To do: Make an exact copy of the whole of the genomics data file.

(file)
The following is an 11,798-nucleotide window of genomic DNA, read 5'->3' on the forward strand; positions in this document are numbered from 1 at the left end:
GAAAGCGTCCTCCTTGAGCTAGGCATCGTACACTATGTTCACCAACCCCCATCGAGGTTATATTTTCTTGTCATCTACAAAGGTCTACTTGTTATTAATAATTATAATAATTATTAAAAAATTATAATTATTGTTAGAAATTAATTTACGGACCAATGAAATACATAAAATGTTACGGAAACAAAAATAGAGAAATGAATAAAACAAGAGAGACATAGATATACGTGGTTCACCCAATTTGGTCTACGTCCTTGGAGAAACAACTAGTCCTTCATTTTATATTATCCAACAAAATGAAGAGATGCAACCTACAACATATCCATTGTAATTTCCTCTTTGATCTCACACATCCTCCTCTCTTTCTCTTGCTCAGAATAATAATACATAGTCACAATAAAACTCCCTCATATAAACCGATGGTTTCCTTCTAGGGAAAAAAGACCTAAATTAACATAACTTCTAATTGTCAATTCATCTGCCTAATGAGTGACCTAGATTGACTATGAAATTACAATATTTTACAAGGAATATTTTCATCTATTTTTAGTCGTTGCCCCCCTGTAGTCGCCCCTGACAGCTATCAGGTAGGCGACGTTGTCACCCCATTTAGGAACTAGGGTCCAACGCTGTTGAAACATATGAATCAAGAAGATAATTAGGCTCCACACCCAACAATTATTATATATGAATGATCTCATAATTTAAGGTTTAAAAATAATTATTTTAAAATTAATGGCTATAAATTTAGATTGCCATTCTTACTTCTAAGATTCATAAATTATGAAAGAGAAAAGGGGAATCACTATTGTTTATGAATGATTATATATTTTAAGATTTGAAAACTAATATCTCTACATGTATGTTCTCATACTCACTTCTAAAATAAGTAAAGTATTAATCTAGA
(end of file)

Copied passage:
The following is an 11,798-nucleotide window of genomic DNA, read 5'->3' on the forward strand; positions in this document are numbered from 1 at the left end:
GAAAGCGTCCTCCTTGAGCTAGGCATCGTACACTATGTTCACCAACCCCCATCGAGGTTATATTTTCTTGTCATCTACAAAGGTCTACTTGTTATTAATAATTATAATAATTATTAAAAAATTATAATTATTGTTAGAAATTAATTTACGGACCAATGAAATACATAAAATGTTACGGAAACAAAAATAGAGAAATGAATAAAACAAGAGAGACATAGATATACGTGGTTCACCCAATTTGGTCTACGTCCTTGGAGAAACAACTAGTCCTTCATTTTATATTATCCAACAAAATGAAGAGATGCAACCTACAACATATCCATTGTAATTTCCTCTTTGATCTCACACATCCTCCTCTCTTTCTCTTGCTCAGAATAATAATACATAGTCACAATAAAACTCCCTCATATAAACCGATGGTTTCCTTCTAGGGAAAAAAGACCTAAATTAACATAACTTCTAATTGTCAATTCATCTGCCTAATGAGTGACCTAGATTGACTATGAAATTACAATATTTTACAAGGAATATTTTCATCTATTTTTAGTCGTTGCCCCCCTGTAGTCGCCCCTGACAGCTATCAGGTAGGCGACGTTGTCACCCCATTTAGGAACTAGGGTCCAACGCTGTTGAAACATATGAATCAAGAAGATAATTAGGCTCCACACCCAACAATTATTATATATGAATGATCTCATAATTTAAGGTTTAAAAATAATTATTTTAAAATTAATGGCTATAAATTTAGATTGCCATTCTTACTTCTAAGATTCATAAATTATGAAAGAGAAAAGGGGAATCACTATTGTTTATGAATGATTATATATTTTAAGATTTGAAAACTAATATCTCTACATGTATGTTCTCATACTCACTTCTAAAATAAGTAAAGTATTAATCTAGA